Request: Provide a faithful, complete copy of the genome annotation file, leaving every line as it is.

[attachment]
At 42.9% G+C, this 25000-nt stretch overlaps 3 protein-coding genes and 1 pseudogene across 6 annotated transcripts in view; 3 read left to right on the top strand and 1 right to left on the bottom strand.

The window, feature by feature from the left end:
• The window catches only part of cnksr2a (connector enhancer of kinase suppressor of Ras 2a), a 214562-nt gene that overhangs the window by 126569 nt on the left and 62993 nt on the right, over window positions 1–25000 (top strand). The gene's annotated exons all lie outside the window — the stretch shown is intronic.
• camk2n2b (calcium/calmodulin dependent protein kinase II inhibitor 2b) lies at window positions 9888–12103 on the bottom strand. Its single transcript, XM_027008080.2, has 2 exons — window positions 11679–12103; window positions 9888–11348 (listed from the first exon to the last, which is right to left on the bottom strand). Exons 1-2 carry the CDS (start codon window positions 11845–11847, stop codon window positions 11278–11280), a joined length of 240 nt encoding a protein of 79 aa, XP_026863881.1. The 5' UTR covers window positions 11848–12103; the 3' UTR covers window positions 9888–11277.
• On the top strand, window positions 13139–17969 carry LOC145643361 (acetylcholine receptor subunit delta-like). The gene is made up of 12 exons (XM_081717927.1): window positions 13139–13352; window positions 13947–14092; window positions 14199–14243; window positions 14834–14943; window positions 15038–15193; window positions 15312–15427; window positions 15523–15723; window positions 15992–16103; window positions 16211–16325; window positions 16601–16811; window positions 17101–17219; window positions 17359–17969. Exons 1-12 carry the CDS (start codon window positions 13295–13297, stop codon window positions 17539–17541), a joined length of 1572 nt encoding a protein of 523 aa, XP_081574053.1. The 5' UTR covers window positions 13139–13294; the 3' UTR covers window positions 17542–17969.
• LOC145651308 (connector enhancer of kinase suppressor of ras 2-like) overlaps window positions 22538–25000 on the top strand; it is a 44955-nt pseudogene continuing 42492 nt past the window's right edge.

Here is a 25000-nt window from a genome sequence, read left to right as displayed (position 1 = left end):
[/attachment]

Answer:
At 42.9% G+C, this 25000-nt stretch overlaps 3 protein-coding genes and 1 pseudogene across 6 annotated transcripts in view; 3 read left to right on the top strand and 1 right to left on the bottom strand.

The window, feature by feature from the left end:
• The window catches only part of cnksr2a (connector enhancer of kinase suppressor of Ras 2a), a 214562-nt gene that overhangs the window by 126569 nt on the left and 62993 nt on the right, over window positions 1–25000 (top strand). The gene's annotated exons all lie outside the window — the stretch shown is intronic.
• camk2n2b (calcium/calmodulin dependent protein kinase II inhibitor 2b) lies at window positions 9888–12103 on the bottom strand. Its single transcript, XM_027008080.2, has 2 exons — window positions 11679–12103; window positions 9888–11348 (listed from the first exon to the last, which is right to left on the bottom strand). Exons 1-2 carry the CDS (start codon window positions 11845–11847, stop codon window positions 11278–11280), a joined length of 240 nt encoding a protein of 79 aa, XP_026863881.1. The 5' UTR covers window positions 11848–12103; the 3' UTR covers window positions 9888–11277.
• On the top strand, window positions 13139–17969 carry LOC145643361 (acetylcholine receptor subunit delta-like). The gene is made up of 12 exons (XM_081717927.1): window positions 13139–13352; window positions 13947–14092; window positions 14199–14243; window positions 14834–14943; window positions 15038–15193; window positions 15312–15427; window positions 15523–15723; window positions 15992–16103; window positions 16211–16325; window positions 16601–16811; window positions 17101–17219; window positions 17359–17969. Exons 1-12 carry the CDS (start codon window positions 13295–13297, stop codon window positions 17539–17541), a joined length of 1572 nt encoding a protein of 523 aa, XP_081574053.1. The 5' UTR covers window positions 13139–13294; the 3' UTR covers window positions 17542–17969.
• LOC145651308 (connector enhancer of kinase suppressor of ras 2-like) overlaps window positions 22538–25000 on the top strand; it is a 44955-nt pseudogene continuing 42492 nt past the window's right edge.

Here is a 25000-nt window from a genome sequence, read left to right as displayed (position 1 = left end):